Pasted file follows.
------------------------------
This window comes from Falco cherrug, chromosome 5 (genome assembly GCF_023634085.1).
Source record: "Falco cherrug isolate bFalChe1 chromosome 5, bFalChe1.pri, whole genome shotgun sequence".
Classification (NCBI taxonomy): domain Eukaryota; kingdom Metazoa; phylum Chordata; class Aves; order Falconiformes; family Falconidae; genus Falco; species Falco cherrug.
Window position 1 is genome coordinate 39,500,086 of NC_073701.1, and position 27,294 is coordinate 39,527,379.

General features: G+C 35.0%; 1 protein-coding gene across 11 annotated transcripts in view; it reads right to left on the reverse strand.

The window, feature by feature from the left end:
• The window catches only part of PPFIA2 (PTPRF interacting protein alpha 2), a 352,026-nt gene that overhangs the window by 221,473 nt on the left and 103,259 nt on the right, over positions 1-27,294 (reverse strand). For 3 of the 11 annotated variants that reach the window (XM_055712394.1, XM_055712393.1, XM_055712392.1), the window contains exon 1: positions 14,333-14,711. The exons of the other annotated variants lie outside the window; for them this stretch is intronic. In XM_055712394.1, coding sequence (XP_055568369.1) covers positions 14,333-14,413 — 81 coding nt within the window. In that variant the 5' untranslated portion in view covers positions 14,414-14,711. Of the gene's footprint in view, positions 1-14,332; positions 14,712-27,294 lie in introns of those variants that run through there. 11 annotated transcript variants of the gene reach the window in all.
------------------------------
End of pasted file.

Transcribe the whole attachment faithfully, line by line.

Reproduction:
This window comes from Falco cherrug, chromosome 5 (genome assembly GCF_023634085.1).
Source record: "Falco cherrug isolate bFalChe1 chromosome 5, bFalChe1.pri, whole genome shotgun sequence".
Classification (NCBI taxonomy): domain Eukaryota; kingdom Metazoa; phylum Chordata; class Aves; order Falconiformes; family Falconidae; genus Falco; species Falco cherrug.
Window position 1 is genome coordinate 39,500,086 of NC_073701.1, and position 27,294 is coordinate 39,527,379.

General features: G+C 35.0%; 1 protein-coding gene across 11 annotated transcripts in view; it reads right to left on the reverse strand.

The window, feature by feature from the left end:
• The window catches only part of PPFIA2 (PTPRF interacting protein alpha 2), a 352,026-nt gene that overhangs the window by 221,473 nt on the left and 103,259 nt on the right, over positions 1-27,294 (reverse strand). For 3 of the 11 annotated variants that reach the window (XM_055712394.1, XM_055712393.1, XM_055712392.1), the window contains exon 1: positions 14,333-14,711. The exons of the other annotated variants lie outside the window; for them this stretch is intronic. In XM_055712394.1, coding sequence (XP_055568369.1) covers positions 14,333-14,413 — 81 coding nt within the window. In that variant the 5' untranslated portion in view covers positions 14,414-14,711. Of the gene's footprint in view, positions 1-14,332; positions 14,712-27,294 lie in introns of those variants that run through there. 11 annotated transcript variants of the gene reach the window in all.